The hardships I faced in acquiring working capital for my business

I must be ancient:

When I started out with my business in confectionaries about two decades ago, one thought that kept troubling me all the time was how on earth I was going to be able to manage the working capital in the business. I had saved a little when I was working to be able to start a business but I had no means of keeping it alive. What I needed was a constant stream of working capital because I knew too well that the food industry is a fickle one. Things that click instantly go down the hall of fame and the rest either stagnate in mediocrity or are eliminate upfront say in the first six to eight months itself.

There was nothing that I wouldn’t do to save my business:

I looked up everywhere to get loans to sustain the business. I thought it was easy to think about avenues in the beginning than to search high and low for respite. Surely, this was one thing that I didn’t want to cross over only when I came to the lake! I wanted to be prepared for it even before any eventuality occurred.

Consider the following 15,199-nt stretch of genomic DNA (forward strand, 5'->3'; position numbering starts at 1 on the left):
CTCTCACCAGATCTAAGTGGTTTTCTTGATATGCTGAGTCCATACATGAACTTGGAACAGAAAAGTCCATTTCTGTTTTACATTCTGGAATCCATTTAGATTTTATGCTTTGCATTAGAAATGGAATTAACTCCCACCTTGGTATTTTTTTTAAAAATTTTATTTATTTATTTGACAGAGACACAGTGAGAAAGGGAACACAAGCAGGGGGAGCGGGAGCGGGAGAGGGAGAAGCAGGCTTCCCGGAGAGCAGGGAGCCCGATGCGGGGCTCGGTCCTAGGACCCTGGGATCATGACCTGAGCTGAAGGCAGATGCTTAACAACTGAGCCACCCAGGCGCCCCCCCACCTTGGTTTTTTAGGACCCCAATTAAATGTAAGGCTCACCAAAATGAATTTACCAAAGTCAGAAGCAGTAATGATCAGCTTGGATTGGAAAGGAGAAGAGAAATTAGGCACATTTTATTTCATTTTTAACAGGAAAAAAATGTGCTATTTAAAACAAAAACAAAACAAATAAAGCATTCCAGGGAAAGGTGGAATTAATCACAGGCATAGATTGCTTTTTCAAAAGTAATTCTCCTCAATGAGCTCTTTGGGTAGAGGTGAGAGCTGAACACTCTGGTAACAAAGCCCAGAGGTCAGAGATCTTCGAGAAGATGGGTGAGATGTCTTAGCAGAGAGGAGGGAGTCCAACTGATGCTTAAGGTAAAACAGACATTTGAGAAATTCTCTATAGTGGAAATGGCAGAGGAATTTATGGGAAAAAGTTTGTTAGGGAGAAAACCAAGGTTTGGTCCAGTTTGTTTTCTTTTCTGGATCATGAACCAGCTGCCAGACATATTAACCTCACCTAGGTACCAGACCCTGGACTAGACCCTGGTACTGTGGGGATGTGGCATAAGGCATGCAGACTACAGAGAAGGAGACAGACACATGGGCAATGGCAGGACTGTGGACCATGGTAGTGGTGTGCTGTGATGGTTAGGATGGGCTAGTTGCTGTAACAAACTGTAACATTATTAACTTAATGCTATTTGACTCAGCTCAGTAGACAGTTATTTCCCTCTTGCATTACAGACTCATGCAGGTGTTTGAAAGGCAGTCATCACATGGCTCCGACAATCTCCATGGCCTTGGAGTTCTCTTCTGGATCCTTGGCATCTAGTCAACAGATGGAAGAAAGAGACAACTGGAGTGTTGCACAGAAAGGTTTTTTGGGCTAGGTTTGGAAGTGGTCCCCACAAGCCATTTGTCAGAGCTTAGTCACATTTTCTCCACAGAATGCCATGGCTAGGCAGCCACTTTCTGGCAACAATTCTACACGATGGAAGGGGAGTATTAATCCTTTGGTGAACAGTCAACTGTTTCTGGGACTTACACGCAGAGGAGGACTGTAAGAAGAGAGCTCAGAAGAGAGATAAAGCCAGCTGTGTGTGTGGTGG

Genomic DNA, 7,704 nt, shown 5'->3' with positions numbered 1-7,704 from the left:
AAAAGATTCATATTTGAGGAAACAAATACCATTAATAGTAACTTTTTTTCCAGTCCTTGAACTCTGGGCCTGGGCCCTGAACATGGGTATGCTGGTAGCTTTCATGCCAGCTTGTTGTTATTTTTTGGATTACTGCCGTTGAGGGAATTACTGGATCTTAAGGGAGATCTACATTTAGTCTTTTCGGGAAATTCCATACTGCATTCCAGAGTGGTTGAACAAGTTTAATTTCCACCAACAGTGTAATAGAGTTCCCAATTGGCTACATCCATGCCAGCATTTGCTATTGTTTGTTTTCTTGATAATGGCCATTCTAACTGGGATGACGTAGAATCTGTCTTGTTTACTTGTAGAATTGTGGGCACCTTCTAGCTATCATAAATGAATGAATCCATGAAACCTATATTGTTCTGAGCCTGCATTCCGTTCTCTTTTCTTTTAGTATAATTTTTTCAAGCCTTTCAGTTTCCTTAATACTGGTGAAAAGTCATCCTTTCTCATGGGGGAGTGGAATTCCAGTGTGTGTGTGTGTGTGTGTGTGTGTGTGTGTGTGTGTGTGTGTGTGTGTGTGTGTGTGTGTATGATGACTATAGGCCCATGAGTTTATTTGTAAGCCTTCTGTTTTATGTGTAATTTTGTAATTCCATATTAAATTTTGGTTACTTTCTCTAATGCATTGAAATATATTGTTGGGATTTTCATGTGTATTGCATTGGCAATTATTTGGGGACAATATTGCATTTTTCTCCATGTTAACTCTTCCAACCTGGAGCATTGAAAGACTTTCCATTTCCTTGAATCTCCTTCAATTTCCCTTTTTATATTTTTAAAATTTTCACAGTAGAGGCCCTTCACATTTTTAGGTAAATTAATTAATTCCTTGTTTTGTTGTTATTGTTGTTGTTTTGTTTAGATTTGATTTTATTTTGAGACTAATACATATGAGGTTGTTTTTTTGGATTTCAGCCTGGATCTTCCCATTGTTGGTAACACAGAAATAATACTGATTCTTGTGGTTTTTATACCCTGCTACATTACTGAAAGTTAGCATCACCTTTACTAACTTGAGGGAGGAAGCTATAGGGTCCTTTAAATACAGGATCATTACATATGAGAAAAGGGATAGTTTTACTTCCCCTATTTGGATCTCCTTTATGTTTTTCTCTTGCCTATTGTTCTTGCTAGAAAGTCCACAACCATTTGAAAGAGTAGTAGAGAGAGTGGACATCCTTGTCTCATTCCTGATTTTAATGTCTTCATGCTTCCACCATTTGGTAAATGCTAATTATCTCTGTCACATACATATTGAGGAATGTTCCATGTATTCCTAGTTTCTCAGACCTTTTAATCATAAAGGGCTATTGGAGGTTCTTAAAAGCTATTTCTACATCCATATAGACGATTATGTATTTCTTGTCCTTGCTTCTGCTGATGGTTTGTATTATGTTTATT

So, I approached banks and realized that there was a long queue already. Add to that the processing fee was so high and the time frame that they quoted for processing seemed surreally long. How could I even think of keeping afloat for six months while the loan was being approved?

Here is a list of challenges I faced way back:

  1. The processing and approval time was too long:

Getting the papers ready and the credit score card checked along with the requisite formalities took exceptionally long time. I tried to explain to them that my business was mainly of perishable food items and by no means could I afford to have a longer incubation period but it all fell on deaf ears. I had to go through a really long period of downsizing stock and delaying my interior work which I think has affected my business in some major way.

  1. The interest rates were hiked periodically:

Much to my chagrin, the interest rates on my loan were hiked periodically albeit even after notice. But it was out of bounds to expect sales in my business to increase by leaps and bounds overnight or even at a short notice of time.

I managed to pay the loan in about two years with a grace period. It was a time that I understood that it was better than I improved my sales to be able to meet my working capital needs than stand in long queues to get a loan sanctioned!